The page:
Site Selection for Ports and Terminals

The choice of location for the installation of a port terminal is one of the most important decisions for the success of a port project.

An essential study for the success of a port terminal project.

The choice of location for the installation of a port or terminal, referred to as “site selection”, is one of the most important decisions for the success of any project.

The more judicious the study of site selection, the greater the chances of project viability. The ideal place to build a port has, among other characteristics: adequate depth, shelter from waves and sea currents, good logistic access and proximity to areas with export and import demands. These particularities, besides directly influencing the cost of implementing the project, are a relevant factor in the definition of project viability and are directly related to the attractiveness of the port location.

In Brazil, the history of port construction began when we were a colony of Portugal. Therefore, it can to be imagined, that the best places have already been chosen. This reinforces, even more, the necessary care in choosing the location to build a new port facility.

The development of a single or multi-user port facility must start with a commercial or market feasibility study. This should show the requirements and opportunities for loading and offloading over time in a particular region, the potential product types and mix.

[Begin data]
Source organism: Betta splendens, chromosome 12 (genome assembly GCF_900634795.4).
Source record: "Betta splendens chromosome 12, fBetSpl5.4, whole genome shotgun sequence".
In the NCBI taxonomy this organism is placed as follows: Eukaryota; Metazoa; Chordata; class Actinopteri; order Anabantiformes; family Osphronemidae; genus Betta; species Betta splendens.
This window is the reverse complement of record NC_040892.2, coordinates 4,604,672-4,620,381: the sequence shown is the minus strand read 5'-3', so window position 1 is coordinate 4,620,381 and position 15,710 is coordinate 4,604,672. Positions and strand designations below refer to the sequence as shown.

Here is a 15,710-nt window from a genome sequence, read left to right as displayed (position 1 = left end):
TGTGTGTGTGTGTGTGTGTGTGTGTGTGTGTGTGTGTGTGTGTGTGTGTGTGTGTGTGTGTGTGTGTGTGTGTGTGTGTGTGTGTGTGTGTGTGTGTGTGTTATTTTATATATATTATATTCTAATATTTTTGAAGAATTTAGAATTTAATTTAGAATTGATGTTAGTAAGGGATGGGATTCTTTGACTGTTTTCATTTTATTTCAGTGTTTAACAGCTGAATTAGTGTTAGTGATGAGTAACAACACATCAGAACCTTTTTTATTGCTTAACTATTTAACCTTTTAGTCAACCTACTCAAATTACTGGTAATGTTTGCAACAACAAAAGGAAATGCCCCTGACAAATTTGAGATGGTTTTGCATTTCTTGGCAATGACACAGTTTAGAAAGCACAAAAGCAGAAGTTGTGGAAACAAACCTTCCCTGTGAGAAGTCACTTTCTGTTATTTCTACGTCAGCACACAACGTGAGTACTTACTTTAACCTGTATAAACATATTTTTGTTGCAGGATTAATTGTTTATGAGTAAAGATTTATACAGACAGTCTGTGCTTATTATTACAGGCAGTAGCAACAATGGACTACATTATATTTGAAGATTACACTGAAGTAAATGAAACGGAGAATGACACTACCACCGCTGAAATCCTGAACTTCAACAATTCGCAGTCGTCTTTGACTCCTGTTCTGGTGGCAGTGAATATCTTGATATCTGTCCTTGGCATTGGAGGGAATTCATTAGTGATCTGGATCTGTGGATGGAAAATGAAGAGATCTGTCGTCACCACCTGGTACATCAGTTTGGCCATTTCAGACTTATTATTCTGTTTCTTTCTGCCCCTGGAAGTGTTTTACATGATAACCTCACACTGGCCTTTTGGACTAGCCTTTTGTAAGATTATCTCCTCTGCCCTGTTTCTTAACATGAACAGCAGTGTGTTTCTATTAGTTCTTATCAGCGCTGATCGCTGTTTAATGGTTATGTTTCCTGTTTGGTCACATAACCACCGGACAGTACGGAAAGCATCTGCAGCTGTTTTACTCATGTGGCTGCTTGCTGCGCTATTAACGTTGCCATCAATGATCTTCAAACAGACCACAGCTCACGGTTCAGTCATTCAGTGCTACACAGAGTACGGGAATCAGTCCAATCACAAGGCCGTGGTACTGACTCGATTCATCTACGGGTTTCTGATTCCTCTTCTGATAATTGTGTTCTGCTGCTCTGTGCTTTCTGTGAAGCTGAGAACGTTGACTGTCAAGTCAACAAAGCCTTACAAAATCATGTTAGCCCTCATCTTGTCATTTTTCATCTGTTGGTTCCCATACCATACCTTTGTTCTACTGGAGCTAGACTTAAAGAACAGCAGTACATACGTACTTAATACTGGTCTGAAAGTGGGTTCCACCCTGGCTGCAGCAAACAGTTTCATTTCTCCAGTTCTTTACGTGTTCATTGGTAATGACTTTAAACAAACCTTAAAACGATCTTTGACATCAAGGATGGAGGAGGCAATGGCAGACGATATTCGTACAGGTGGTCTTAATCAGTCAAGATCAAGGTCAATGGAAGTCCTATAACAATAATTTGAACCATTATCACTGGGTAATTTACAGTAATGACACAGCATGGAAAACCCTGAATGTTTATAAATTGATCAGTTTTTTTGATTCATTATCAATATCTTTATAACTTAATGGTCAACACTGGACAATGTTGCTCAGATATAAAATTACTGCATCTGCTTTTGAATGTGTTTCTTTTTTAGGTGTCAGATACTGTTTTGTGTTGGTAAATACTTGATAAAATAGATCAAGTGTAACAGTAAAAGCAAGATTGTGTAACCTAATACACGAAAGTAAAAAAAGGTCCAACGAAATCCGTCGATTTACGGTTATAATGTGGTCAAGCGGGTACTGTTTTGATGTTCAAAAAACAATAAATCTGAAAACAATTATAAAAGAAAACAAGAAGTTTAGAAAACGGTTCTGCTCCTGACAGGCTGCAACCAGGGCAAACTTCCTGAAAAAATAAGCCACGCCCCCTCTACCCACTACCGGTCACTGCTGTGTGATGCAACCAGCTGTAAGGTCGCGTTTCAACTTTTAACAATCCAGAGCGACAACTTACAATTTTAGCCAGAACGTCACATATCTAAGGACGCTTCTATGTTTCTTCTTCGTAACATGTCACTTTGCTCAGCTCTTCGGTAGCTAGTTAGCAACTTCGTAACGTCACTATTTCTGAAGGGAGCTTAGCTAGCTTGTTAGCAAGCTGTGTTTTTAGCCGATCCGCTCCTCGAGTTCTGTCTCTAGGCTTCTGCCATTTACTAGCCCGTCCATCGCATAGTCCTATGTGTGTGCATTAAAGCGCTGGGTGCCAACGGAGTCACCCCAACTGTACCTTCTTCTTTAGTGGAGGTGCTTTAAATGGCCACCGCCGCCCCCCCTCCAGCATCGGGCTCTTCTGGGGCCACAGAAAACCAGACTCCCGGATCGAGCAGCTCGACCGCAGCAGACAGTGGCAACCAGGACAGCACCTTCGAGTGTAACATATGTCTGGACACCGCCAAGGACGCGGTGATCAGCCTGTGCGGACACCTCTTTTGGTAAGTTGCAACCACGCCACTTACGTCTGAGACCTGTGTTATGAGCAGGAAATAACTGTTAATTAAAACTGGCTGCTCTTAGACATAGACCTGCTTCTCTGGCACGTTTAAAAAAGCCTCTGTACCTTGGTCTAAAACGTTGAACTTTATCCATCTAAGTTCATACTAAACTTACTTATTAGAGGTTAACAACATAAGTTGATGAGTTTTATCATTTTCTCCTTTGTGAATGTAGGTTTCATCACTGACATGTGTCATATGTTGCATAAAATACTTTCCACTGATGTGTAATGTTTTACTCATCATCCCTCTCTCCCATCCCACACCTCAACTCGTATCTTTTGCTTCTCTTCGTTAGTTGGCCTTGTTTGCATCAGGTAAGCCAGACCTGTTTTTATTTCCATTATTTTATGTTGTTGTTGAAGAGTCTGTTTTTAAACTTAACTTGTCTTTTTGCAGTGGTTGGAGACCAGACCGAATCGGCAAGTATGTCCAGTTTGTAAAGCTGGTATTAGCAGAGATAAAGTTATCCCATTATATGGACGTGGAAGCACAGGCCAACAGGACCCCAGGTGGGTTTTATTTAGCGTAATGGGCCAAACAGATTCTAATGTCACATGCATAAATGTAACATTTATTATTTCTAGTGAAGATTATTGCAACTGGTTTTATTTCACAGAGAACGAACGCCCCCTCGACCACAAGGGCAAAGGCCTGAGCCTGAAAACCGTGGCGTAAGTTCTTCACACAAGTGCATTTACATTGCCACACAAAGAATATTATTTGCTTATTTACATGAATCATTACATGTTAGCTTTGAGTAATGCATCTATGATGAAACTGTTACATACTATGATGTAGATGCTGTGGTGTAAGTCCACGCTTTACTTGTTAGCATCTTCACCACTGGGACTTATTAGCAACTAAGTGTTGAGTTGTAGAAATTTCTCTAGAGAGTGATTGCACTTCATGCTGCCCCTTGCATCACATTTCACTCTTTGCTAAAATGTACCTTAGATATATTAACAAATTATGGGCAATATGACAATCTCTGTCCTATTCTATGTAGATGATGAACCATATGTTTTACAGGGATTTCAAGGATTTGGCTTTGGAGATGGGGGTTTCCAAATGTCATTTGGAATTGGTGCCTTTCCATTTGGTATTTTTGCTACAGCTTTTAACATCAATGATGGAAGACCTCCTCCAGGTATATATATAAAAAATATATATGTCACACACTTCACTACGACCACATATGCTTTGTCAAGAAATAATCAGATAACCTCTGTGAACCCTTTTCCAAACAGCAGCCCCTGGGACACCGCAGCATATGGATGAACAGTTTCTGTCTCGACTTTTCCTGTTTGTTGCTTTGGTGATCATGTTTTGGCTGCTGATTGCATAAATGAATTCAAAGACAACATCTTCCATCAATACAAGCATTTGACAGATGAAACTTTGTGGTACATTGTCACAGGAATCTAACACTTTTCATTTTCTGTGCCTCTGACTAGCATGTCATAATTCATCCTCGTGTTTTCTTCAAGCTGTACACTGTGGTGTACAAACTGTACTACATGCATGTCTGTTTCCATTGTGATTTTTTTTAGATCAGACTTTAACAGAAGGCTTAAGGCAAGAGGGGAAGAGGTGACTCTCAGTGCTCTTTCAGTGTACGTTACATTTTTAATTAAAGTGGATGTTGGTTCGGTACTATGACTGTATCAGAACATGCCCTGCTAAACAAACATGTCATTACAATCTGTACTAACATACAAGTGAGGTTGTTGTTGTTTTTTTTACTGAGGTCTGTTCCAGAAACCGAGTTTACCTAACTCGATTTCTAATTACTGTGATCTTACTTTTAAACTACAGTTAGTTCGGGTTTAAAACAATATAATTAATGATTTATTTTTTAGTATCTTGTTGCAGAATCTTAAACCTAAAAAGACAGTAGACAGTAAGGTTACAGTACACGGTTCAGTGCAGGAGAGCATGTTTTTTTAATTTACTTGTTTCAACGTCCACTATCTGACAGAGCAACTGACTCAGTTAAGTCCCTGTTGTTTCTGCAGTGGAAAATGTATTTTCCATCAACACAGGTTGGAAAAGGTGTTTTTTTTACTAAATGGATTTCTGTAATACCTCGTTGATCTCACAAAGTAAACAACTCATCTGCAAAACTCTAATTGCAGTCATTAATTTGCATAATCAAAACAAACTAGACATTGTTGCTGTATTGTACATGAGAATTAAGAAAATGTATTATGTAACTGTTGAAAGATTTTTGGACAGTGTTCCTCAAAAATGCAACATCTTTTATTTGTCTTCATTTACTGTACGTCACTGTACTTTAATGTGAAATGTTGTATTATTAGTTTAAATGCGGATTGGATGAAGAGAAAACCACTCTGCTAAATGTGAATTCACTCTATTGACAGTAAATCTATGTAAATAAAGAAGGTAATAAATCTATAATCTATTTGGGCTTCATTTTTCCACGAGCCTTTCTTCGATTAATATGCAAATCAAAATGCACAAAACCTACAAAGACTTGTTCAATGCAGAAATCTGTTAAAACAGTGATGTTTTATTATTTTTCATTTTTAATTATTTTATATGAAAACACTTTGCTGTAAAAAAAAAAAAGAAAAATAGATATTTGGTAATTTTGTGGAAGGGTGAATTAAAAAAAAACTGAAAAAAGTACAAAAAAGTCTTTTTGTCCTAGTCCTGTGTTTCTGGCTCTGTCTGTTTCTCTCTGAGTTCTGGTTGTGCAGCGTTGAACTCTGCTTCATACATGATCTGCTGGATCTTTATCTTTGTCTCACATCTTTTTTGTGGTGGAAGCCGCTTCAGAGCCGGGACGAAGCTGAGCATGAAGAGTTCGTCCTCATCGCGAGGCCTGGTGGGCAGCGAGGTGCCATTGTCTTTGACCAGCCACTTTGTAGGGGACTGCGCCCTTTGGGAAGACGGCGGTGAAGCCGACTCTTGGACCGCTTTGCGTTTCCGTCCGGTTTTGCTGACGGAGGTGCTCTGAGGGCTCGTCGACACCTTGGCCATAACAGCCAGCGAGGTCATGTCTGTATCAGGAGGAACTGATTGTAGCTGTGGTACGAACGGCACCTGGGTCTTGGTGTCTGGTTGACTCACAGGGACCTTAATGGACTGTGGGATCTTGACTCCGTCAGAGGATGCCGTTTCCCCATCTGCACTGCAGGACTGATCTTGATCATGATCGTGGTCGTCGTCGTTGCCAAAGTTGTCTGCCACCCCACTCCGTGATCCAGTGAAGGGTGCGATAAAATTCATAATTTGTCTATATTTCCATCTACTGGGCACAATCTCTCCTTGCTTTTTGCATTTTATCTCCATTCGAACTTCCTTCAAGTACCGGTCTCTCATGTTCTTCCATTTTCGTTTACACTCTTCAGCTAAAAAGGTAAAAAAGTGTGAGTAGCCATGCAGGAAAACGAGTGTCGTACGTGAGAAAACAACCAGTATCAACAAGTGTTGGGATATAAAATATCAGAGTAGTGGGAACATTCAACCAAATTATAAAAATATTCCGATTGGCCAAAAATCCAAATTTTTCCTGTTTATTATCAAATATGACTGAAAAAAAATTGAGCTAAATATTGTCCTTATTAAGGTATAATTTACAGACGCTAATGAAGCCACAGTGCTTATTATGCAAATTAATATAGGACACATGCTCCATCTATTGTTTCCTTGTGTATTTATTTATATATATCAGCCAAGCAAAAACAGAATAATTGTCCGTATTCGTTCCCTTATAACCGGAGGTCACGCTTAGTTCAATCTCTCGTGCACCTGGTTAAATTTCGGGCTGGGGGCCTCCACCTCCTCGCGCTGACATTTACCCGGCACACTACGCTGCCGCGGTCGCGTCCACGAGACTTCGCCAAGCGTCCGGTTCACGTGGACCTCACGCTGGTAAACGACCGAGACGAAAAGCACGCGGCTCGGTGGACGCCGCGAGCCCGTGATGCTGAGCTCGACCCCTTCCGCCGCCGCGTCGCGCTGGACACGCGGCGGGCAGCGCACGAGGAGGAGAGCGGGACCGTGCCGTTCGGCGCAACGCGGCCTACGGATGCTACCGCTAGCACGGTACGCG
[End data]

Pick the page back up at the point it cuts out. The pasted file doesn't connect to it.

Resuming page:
The study then goes on to define the types of ships and the frequencies that should be considered for the occupation of the terminal, and for a multi-user facility the mix of commodities and associated infrastructure. To do this, it must take into account the world fleet of ships, as well as the trends in the evolution of this fleet and associated markets.

Once the commercial viability of the new project has been established the next step is to determine the construction of the facility. To do this a trade-off study should be carried out to establish what type of facility is most suitable; a near shore facility, or offshore facility accessed by a trestle, is dredging required, is a breakwater required to shelter the berth, are support facilities like a tug harbour required, or support vessel or barge berths. The trade-off studies allow a quantitative approach to assessing the optimal general arrangement of the facility. Once this is established the cost and development schedule can be produced.

From the logistics point of view, attention should be paid to the distances and quality of access to the future port by road, rail, pipeline, conveyor or a combination of these. In addition, it is essential to identify the availability of on-shore area for terminal construction, product storage and future expansions. Computer simulations can assist with defining the logistics solution.

To conclude, an environmental impact study could guide the difficulties in licensing the project, and identify the actions needed to mitigate those impacts.

At Ausenco, we have the technical knowledge to assist our clients, to consider all known and potential requirements for the master plan definition optimized for the project, including expansion scenario planning, dynamic simulations, onshore and offshore data analysis and real (or actual) solutions in bulk handling.

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